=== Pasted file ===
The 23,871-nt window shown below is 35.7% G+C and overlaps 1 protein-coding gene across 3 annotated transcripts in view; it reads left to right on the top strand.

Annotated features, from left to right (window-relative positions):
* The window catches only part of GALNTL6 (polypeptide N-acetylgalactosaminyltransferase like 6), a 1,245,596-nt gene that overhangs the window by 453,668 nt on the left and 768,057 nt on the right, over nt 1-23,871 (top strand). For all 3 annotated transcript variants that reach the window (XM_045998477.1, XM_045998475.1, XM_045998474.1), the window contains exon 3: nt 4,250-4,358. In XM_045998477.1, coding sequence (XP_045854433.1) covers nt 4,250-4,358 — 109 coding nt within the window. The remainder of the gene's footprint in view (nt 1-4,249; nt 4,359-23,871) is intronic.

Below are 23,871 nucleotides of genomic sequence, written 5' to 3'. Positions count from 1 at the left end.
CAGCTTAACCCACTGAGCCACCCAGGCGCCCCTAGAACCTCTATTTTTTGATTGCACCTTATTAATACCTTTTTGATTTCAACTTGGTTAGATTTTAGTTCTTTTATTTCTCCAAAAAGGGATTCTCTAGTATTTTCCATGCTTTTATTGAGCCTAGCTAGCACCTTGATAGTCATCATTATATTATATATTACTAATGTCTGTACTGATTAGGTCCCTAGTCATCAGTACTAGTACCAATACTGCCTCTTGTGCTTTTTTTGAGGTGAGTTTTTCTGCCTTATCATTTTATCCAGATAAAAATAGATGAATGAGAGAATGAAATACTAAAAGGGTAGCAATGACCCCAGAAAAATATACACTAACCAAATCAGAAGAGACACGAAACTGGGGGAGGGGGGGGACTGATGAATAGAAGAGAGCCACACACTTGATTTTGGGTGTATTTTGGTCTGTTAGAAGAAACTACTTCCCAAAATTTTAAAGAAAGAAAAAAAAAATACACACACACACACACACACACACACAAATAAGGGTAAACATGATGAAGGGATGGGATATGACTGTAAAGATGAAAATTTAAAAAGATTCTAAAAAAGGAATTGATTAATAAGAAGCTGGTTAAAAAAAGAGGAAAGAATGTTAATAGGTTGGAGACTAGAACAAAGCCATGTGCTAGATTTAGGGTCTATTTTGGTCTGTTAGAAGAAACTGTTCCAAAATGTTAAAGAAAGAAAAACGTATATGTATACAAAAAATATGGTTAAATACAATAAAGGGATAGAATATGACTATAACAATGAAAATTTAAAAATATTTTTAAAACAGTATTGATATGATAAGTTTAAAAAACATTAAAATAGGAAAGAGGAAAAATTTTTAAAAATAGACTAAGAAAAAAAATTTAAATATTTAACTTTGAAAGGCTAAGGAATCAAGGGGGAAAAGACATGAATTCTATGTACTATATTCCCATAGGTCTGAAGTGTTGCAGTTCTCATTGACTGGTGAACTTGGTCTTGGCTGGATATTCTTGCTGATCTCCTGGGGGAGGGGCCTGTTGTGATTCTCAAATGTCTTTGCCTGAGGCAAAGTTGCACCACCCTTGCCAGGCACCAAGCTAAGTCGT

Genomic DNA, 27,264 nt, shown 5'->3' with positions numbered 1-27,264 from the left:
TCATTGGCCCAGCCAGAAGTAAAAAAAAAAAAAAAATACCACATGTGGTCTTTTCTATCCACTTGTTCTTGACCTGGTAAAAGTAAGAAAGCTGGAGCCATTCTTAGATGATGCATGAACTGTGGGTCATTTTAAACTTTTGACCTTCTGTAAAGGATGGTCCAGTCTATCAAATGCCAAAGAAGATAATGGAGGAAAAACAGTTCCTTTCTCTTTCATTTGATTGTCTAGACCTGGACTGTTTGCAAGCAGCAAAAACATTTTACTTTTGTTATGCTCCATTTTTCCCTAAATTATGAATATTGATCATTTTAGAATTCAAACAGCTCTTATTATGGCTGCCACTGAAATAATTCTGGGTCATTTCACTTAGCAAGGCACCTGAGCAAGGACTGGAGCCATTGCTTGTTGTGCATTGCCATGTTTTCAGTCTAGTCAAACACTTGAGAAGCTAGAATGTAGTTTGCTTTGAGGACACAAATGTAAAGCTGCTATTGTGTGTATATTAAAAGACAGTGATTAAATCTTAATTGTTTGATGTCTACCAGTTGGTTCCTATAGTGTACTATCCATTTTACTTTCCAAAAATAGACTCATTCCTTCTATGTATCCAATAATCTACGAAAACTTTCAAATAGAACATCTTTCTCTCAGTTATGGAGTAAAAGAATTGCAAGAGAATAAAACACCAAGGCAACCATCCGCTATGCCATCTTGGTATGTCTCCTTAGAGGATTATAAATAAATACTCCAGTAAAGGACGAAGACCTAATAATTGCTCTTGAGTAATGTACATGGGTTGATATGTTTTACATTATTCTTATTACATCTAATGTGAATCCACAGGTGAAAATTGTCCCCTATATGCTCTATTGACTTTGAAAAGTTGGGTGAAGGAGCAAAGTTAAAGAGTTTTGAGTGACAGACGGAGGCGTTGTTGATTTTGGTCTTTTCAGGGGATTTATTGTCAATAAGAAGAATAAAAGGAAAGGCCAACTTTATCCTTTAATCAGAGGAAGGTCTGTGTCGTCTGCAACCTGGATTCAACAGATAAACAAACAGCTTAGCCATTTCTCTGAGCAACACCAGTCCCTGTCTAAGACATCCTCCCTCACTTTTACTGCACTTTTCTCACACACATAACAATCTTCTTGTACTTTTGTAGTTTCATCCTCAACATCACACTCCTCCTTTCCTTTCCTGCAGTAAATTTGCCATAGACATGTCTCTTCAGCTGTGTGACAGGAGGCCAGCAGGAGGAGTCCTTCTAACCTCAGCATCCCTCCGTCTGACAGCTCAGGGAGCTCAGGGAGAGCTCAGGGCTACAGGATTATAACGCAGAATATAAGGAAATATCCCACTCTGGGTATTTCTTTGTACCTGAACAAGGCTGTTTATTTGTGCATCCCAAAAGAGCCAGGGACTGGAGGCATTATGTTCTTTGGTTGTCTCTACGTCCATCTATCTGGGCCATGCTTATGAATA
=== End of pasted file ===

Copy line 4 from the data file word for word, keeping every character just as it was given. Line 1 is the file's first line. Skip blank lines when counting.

Below are 23,871 nucleotides of genomic sequence, written 5' to 3'. Positions count from 1 at the left end.